C. metropolitan areas for an newsstand price of 25¢. After selling out the first issue, Gannett expanded the national distribution of the paper, reaching an estimated circulation of 362,879 copies by the end of 1982, double the amount of sales that Gannett projected; the design uniquely incorporated color graphics and photographs. Only its front news section pages were rendered in four-color, while the remaining pages were printed in a spot color format; the paper's overall style and elevated use of graphics – developed by Neuharth, in collaboration with staff graphics designers George Rorick, Sam Ward, Suzy Parker, John Sherlock and Web Bryant – was derided by critics, who referred to it as "McPaper" or "television you can wrap fish in," because it opted to incorporate concise nuggets of information more akin to the style of television news, rather than in-depth stories like traditional newspapers, which many in the newspaper industry considered to be a dumbing down of the news. Although USA Today had been profitable for just ten years as of 1997, it changed the appearance and feel of newspapers around the world.
On July 2, 1984, the newspaper switched from predominantly black-and-white to full color photography and graphics in all four sections. The next week on July 10, USA Today launched an international edition intended for U. S. readers abroad, followed four months on October 8 with the rollout of the first transmission via satellite of its international version to Singapore. On April 8, 1985, the paper published its first special bonus section, a 12-page section called "Baseball'85," which previewed the 1985 Major League Baseball season. By the fourth quarter of 1985, USA Today had become the second largest newspaper in the United States, reaching a daily circulation of 1.4 million copies. Total daily readership of the paper by 1987 had reached 5.5 million, the largest of any daily newspaper in the U. S. On May 6, 1986, USA Today began production of its international edition in Switzerland. USA Today operated at a loss for most of its first four years of operation, accumulating a total deficit of $233 million after taxes, according to figures released by Gannett in July 1987.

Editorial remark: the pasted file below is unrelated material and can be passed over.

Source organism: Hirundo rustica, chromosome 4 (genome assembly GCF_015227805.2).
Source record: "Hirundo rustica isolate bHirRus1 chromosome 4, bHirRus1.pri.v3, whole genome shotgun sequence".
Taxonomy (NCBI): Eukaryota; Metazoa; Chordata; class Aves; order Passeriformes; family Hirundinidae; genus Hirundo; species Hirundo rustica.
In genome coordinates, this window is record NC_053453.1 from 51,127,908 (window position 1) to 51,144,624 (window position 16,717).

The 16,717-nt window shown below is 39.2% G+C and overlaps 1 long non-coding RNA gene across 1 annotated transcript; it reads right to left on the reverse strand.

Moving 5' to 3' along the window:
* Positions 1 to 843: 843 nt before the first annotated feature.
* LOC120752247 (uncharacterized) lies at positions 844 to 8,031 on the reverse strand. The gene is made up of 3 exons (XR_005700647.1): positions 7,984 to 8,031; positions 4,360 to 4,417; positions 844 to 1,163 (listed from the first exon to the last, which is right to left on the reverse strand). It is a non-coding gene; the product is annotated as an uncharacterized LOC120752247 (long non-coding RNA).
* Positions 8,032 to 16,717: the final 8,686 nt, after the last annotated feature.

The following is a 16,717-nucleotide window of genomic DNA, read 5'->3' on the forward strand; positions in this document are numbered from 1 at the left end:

On January 29, 1988, USA Today published the largest edition in its history, a 78-page weekend edition featuring a section previewing Super Bowl XXII. On April 15, USA Today launched a third international printing site, based in Hong Kong; the international edition set circulation and advertising records during August 1988, with coverage of the 1988 Summer Olympics, selling more than 60,000 copies and 100 pages of advertising. By July 1991, Simmons Market Research Bureau estimated that USA Today had a total daily readership of nearly 6.6 million, an all-time high and the largest readership of any daily newspaper in the United States. On September 1 of that year, USA Today launched a fourth printsite for its international edition in London for the United Kingdom and the British Isles; the international edition's schedule was changed as of April 1, 1994 Monday through Friday, rather than from Tuesday through Saturday, in order to accommodate business travelers.
The Clarion-Ledger is an American daily newspaper in Jackson, Mississippi. It is the second oldest company in the state of Mississippi and is one of only a few newspapers in the nation that continues to circulate statewide, it is an operating division of Gannett River States Publishing Corporation, owned by Gannett Company. The paper traces its roots to The Eastern Clarion, founded in Jasper County, Mississippi, in 1837; that year, it was sold and moved to Meridian, Mississippi. After the American Civil War, it was merged with The Standard, it soon became known as The Clarion. Four employees who were displaced by the merger founded their own newspaper, The Jackson Evening Post, in 1882. In 1888, The Clarion became known as the Daily Clarion-Ledger. In 1907, Fred Sullens purchased an interest in the competing The Jackson Evening Post, shortly after changed the name to the Jackson Daily News, it still remained an evening newspaper. Thomas and Robert Hederman bought the Daily Clarion-Ledger in 1920 and dropped "Daily" from its masthead.